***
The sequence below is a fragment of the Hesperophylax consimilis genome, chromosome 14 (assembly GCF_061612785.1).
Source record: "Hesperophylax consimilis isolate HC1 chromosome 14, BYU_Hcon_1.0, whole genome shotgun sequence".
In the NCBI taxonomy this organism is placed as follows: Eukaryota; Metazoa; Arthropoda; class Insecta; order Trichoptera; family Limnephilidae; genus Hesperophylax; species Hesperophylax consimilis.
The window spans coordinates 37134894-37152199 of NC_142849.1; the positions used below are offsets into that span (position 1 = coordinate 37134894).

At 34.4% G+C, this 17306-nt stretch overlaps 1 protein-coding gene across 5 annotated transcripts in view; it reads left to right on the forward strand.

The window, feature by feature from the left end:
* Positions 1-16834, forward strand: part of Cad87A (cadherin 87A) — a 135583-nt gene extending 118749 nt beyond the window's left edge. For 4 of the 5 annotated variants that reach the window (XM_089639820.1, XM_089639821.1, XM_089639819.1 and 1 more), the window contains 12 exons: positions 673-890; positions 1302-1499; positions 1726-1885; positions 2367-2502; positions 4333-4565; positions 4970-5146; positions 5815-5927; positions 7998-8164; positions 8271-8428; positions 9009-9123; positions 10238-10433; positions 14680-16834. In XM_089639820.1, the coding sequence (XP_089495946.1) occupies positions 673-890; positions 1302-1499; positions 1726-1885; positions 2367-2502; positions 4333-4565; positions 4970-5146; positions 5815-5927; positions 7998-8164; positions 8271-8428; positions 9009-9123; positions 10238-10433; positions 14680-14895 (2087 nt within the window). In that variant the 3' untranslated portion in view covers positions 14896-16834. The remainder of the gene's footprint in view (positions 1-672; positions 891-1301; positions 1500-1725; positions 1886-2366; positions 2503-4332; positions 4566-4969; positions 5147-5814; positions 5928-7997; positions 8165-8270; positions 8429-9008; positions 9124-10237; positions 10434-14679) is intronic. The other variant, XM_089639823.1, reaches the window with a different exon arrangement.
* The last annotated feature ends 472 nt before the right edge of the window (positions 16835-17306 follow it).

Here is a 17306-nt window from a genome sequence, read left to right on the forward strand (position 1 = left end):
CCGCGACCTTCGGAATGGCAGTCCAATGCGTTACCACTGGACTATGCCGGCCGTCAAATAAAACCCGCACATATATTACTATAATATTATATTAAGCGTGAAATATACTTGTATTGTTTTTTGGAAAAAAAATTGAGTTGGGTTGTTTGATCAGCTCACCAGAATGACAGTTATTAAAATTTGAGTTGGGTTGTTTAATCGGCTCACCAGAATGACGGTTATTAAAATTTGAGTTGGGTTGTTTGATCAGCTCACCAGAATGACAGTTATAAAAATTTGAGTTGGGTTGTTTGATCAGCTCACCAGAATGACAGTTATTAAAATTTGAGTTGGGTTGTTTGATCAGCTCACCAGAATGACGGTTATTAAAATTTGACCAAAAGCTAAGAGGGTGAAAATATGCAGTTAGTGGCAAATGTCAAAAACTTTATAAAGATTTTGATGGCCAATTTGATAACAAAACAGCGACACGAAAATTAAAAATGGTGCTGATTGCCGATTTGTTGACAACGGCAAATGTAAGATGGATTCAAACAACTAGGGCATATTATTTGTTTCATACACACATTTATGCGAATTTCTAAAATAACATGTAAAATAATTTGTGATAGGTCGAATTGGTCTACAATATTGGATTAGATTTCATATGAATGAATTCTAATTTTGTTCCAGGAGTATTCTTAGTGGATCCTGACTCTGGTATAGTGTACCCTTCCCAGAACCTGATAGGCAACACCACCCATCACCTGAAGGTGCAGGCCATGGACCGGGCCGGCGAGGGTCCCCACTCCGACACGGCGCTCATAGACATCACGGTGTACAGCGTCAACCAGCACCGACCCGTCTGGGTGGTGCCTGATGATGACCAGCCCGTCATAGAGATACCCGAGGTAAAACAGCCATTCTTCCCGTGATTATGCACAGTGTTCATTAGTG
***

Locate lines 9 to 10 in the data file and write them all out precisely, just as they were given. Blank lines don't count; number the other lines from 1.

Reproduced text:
Here is a 17306-nt window from a genome sequence, read left to right on the forward strand (position 1 = left end):
CCGCGACCTTCGGAATGGCAGTCCAATGCGTTACCACTGGACTATGCCGGCCGTCAAATAAAACCCGCACATATATTACTATAATATTATATTAAGCGTGAAATATACTTGTATTGTTTTTTGGAAAAAAAATTGAGTTGGGTTGTTTGATCAGCTCACCAGAATGACAGTTATTAAAATTTGAGTTGGGTTGTTTAATCGGCTCACCAGAATGACGGTTATTAAAATTTGAGTTGGGTTGTTTGATCAGCTCACCAGAATGACAGTTATAAAAATTTGAGTTGGGTTGTTTGATCAGCTCACCAGAATGACAGTTATTAAAATTTGAGTTGGGTTGTTTGATCAGCTCACCAGAATGACGGTTATTAAAATTTGACCAAAAGCTAAGAGGGTGAAAATATGCAGTTAGTGGCAAATGTCAAAAACTTTATAAAGATTTTGATGGCCAATTTGATAACAAAACAGCGACACGAAAATTAAAAATGGTGCTGATTGCCGATTTGTTGACAACGGCAAATGTAAGATGGATTCAAACAACTAGGGCATATTATTTGTTTCATACACACATTTATGCGAATTTCTAAAATAACATGTAAAATAATTTGTGATAGGTCGAATTGGTCTACAATATTGGATTAGATTTCATATGAATGAATTCTAATTTTGTTCCAGGAGTATTCTTAGTGGATCCTGACTCTGGTATAGTGTACCCTTCCCAGAACCTGATAGGCAACACCACCCATCACCTGAAGGTGCAGGCCATGGACCGGGCCGGCGAGGGTCCCCACTCCGACACGGCGCTCATAGACATCACGGTGTACAGCGTCAACCAGCACCGACCCGTCTGGGTGGTGCCTGATGATGACCAGCCCGTCATAGAGATACCCGAGGTAAAACAGCCATTCTTCCCGTGATTATGCACAGTGTTCATTAGTG